A: What you do can come from a spontaneity rather than from a plan. But holding back is not necessarily trying to just be an indifferent observer of phenomena, it can be a way of learning to appreciate a spaciousness that we don’t tend to notice when we’re just caught in habitual reactions. That is when you can trust in spontaneity rather than being reactive or impulsive. What is the difference between spontaneity and impulsivity? You can feel an impulse because it’s a habit-reaction. Spontaneous action, on the other hand, is coming from a deeper level than just reactivity and you can trust that. The Theravada scriptures refer to ten fetters. The first three prevent you from seeing the path or what they call stream-entry or sotapanna, and one of these is sakkaya-ditti, the personality-belief or sense of yourself as a separate person. Just notice how one’s personality is a very conditioned thing that changes according to situations. Who I’m with, people I know, people I don’t know or whatever, the personality adapts itself, it arises and ceases. Before I meditated I assumed that I am this personality because I didn’t know the difference between awareness, pure subjectivity, and personality, they were so bound up together. In awareness, however, I began to observe that actually the subjectivity is not personal; it has no name, it is not mine, it is not a monk, it is not an American, (even though I’m British now). This sense of the personality is conditioned and therefore it is dead. That is why it gets kind of boring after a while being a person; you are really just caught in a lot of habits that operate habitually. As you awaken, in awareness, mindfulness, you begin to realise the truth that this personality is conditioned; you begin to no longer believe in it or be limited by those personal habits and personal identities. You begin to see how you bind yourself to all kinds of really painful things just because you don’t know how you limit yourself to mediocrity, misery or very unpleasant things as a result of lack of understanding. This awakened-ness is like a light that brings into consciousness the fact that this personality is merely shadow play, it’s a show, it isn’t reality, and so we can let go of our attachment to it. Then there is something you can trust in because on a personal level you feel you cannot trust yourself or you limit yourself to thinking of yourself as unenlightened, ‘I’m unenlightened. I’m an angry person. I’ve made too many mistakes in my life,’ and you hold onto these identities to the point of binding yourself to living within those painful limits. That is why the Buddha called it liberation, enlighten; it is actually freeing yourself from the conditions you attach to.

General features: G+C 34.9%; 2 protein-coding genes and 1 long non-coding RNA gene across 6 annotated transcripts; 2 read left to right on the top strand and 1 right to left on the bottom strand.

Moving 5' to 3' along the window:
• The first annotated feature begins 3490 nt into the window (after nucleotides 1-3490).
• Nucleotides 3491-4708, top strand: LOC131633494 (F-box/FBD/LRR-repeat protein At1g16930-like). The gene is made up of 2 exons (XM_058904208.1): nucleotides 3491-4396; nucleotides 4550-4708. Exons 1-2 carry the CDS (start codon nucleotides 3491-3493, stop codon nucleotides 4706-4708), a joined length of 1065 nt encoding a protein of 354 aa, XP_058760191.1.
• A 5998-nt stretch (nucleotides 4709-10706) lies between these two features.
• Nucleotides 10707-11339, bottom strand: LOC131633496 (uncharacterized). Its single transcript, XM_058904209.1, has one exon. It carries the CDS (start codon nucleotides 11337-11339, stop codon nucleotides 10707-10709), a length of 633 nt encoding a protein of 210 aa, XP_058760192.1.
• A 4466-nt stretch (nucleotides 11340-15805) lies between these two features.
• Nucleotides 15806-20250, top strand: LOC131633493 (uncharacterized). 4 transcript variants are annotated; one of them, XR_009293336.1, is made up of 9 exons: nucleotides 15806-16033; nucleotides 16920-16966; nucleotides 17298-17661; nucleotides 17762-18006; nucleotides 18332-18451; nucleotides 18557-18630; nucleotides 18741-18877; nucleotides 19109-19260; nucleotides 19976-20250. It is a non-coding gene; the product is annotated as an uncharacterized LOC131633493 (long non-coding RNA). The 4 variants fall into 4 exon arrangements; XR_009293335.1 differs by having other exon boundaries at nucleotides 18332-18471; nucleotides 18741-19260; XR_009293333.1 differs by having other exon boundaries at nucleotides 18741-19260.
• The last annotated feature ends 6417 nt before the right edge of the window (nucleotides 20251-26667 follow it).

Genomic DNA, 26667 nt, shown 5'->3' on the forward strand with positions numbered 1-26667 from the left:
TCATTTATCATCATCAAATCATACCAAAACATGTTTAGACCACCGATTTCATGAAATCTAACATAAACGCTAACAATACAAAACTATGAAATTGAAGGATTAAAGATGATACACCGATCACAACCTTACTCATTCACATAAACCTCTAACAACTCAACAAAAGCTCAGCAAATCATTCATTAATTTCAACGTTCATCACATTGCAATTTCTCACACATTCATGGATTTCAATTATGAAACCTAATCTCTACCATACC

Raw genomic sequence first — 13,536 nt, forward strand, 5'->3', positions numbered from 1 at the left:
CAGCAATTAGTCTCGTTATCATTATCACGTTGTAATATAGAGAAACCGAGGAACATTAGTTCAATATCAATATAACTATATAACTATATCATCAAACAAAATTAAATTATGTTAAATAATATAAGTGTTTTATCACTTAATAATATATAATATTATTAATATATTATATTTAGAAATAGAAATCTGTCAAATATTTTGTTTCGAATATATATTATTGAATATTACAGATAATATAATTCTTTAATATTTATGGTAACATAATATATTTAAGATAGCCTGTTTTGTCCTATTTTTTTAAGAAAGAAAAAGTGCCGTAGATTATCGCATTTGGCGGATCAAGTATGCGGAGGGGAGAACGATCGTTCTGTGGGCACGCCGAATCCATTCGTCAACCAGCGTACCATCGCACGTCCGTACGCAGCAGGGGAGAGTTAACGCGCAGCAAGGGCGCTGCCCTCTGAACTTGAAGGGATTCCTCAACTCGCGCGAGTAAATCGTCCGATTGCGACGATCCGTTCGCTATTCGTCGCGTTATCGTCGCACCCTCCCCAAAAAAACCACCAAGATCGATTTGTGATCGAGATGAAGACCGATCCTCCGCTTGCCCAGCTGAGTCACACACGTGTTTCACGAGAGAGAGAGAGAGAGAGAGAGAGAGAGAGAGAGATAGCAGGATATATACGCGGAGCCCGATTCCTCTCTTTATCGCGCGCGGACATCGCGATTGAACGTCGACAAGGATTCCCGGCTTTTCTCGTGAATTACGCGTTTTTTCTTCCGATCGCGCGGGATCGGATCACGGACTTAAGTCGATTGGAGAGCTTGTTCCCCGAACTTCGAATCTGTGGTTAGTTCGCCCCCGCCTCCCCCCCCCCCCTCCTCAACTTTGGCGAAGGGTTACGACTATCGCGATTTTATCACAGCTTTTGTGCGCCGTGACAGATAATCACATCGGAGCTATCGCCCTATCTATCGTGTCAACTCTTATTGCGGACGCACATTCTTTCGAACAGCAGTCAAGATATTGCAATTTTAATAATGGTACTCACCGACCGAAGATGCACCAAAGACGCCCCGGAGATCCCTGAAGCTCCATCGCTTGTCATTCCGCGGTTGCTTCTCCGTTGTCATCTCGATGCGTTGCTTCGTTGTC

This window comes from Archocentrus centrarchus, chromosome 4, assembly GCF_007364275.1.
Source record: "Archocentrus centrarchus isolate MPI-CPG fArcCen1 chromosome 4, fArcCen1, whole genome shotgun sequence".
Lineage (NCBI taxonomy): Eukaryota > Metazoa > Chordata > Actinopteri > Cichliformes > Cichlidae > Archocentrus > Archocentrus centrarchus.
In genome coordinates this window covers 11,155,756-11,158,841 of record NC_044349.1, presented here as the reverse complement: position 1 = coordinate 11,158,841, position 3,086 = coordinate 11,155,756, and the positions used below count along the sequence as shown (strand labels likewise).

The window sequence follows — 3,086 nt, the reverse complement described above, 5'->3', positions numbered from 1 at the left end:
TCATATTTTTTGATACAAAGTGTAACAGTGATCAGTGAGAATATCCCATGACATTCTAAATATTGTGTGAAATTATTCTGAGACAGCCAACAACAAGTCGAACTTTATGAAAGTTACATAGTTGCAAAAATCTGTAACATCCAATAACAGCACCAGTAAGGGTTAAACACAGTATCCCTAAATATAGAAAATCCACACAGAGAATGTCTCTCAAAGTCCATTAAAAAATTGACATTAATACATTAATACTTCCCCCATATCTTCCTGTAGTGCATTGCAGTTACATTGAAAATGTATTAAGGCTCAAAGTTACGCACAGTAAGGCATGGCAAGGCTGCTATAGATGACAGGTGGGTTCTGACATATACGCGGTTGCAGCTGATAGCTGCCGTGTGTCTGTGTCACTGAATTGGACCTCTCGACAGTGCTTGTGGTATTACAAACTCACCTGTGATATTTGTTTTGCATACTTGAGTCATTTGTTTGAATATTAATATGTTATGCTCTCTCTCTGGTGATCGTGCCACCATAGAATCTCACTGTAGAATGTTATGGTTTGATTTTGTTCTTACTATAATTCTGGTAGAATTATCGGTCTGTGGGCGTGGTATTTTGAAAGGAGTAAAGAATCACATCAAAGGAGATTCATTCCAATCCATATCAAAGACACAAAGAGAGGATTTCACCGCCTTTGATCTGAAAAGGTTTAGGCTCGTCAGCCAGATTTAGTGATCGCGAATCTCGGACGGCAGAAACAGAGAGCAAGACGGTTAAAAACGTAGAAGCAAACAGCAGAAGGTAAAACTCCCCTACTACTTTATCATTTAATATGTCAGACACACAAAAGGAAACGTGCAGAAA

Buddha, 3rd century, Pakistan, Khyber-Pakhtunkhwa province. © The Metropolitan Museum of ArtThat awareness, that light, is universal; it isn’t like my personal property. That’s why on an intuitive level we can resonate; many of you can intuitively understand what I’m saying. Maybe intellectually you are bewildered, but something in you knows it’s the truth, knows where I’m coming from, I mean, not what I’m saying. What I’m saying is within the limits of language. But this sense of awareness, what the Buddha was pointing to, the sense of enlightenment or awakened-ness, intuitively I know that is the truth. It isn’t because I’m culturally conditioned to have a view about the truth being mindfulness because I’m culturally conditioned in another way, a very different way.

Then you begin to see that differences are on the conditioned level. That is what we give our attention to, how different we are, separateness, the seeming separateness that we believe is reality. As I began to trust more this awareness, separateness wasn’t the important thing any more—it’s the way it is seen, but it isn’t the ultimate reality.


The above is from a talk given by him on 31 July 2001 at the Leicester Buddhist Summer School. Ajahn Sumedho was the abbot of Amaravati Buddhist Monastery, England.

His books include Teachings of a Buddhist Monk, and
Don’t Take Your Life Personally.



Categories: Ajahn Sumedho, Beginners, Foundations of Buddhism, Theravada

Tags: , , , ,